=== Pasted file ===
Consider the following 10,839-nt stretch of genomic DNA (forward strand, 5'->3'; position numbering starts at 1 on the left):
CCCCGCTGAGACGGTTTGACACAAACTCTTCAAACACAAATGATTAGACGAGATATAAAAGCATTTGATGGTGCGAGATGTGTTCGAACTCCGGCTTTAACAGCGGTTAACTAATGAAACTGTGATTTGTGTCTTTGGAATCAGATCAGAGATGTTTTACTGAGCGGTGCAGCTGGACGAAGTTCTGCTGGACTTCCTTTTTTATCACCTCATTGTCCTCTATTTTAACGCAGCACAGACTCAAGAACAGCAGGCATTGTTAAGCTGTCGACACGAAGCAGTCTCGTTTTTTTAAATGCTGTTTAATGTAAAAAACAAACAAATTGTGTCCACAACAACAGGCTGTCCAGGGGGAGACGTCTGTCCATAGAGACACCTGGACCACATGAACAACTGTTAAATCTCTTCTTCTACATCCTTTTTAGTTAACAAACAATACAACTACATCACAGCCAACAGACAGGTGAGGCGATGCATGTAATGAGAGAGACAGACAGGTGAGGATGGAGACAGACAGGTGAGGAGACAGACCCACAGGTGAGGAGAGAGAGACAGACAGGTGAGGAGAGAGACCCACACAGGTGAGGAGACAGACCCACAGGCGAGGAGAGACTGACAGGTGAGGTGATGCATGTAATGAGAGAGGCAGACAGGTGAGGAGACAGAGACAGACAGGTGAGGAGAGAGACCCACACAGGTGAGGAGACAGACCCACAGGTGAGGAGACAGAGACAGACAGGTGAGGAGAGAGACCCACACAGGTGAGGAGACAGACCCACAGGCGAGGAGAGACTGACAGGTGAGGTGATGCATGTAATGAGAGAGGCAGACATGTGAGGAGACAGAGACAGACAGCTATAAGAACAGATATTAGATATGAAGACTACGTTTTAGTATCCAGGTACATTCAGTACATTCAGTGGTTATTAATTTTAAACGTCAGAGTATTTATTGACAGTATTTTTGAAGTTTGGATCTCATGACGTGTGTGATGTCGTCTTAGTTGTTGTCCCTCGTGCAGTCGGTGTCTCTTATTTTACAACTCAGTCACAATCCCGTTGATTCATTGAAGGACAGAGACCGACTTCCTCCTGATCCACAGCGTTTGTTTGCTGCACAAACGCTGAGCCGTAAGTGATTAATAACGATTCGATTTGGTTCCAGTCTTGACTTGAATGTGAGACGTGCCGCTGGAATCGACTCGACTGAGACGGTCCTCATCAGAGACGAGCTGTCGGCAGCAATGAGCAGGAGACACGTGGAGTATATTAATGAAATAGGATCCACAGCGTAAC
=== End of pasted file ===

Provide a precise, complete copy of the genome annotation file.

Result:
Consider the following 10,839-nt stretch of genomic DNA (forward strand, 5'->3'; position numbering starts at 1 on the left):
CCCCGCTGAGACGGTTTGACACAAACTCTTCAAACACAAATGATTAGACGAGATATAAAAGCATTTGATGGTGCGAGATGTGTTCGAACTCCGGCTTTAACAGCGGTTAACTAATGAAACTGTGATTTGTGTCTTTGGAATCAGATCAGAGATGTTTTACTGAGCGGTGCAGCTGGACGAAGTTCTGCTGGACTTCCTTTTTTATCACCTCATTGTCCTCTATTTTAACGCAGCACAGACTCAAGAACAGCAGGCATTGTTAAGCTGTCGACACGAAGCAGTCTCGTTTTTTTAAATGCTGTTTAATGTAAAAAACAAACAAATTGTGTCCACAACAACAGGCTGTCCAGGGGGAGACGTCTGTCCATAGAGACACCTGGACCACATGAACAACTGTTAAATCTCTTCTTCTACATCCTTTTTAGTTAACAAACAATACAACTACATCACAGCCAACAGACAGGTGAGGCGATGCATGTAATGAGAGAGACAGACAGGTGAGGATGGAGACAGACAGGTGAGGAGACAGACCCACAGGTGAGGAGAGAGAGACAGACAGGTGAGGAGAGAGACCCACACAGGTGAGGAGACAGACCCACAGGCGAGGAGAGACTGACAGGTGAGGTGATGCATGTAATGAGAGAGGCAGACAGGTGAGGAGACAGAGACAGACAGGTGAGGAGAGAGACCCACACAGGTGAGGAGACAGACCCACAGGTGAGGAGACAGAGACAGACAGGTGAGGAGAGAGACCCACACAGGTGAGGAGACAGACCCACAGGCGAGGAGAGACTGACAGGTGAGGTGATGCATGTAATGAGAGAGGCAGACATGTGAGGAGACAGAGACAGACAGCTATAAGAACAGATATTAGATATGAAGACTACGTTTTAGTATCCAGGTACATTCAGTACATTCAGTGGTTATTAATTTTAAACGTCAGAGTATTTATTGACAGTATTTTTGAAGTTTGGATCTCATGACGTGTGTGATGTCGTCTTAGTTGTTGTCCCTCGTGCAGTCGGTGTCTCTTATTTTACAACTCAGTCACAATCCCGTTGATTCATTGAAGGACAGAGACCGACTTCCTCCTGATCCACAGCGTTTGTTTGCTGCACAAACGCTGAGCCGTAAGTGATTAATAACGATTCGATTTGGTTCCAGTCTTGACTTGAATGTGAGACGTGCCGCTGGAATCGACTCGACTGAGACGGTCCTCATCAGAGACGAGCTGTCGGCAGCAATGAGCAGGAGACACGTGGAGTATATTAATGAAATAGGATCCACAGCGTAAC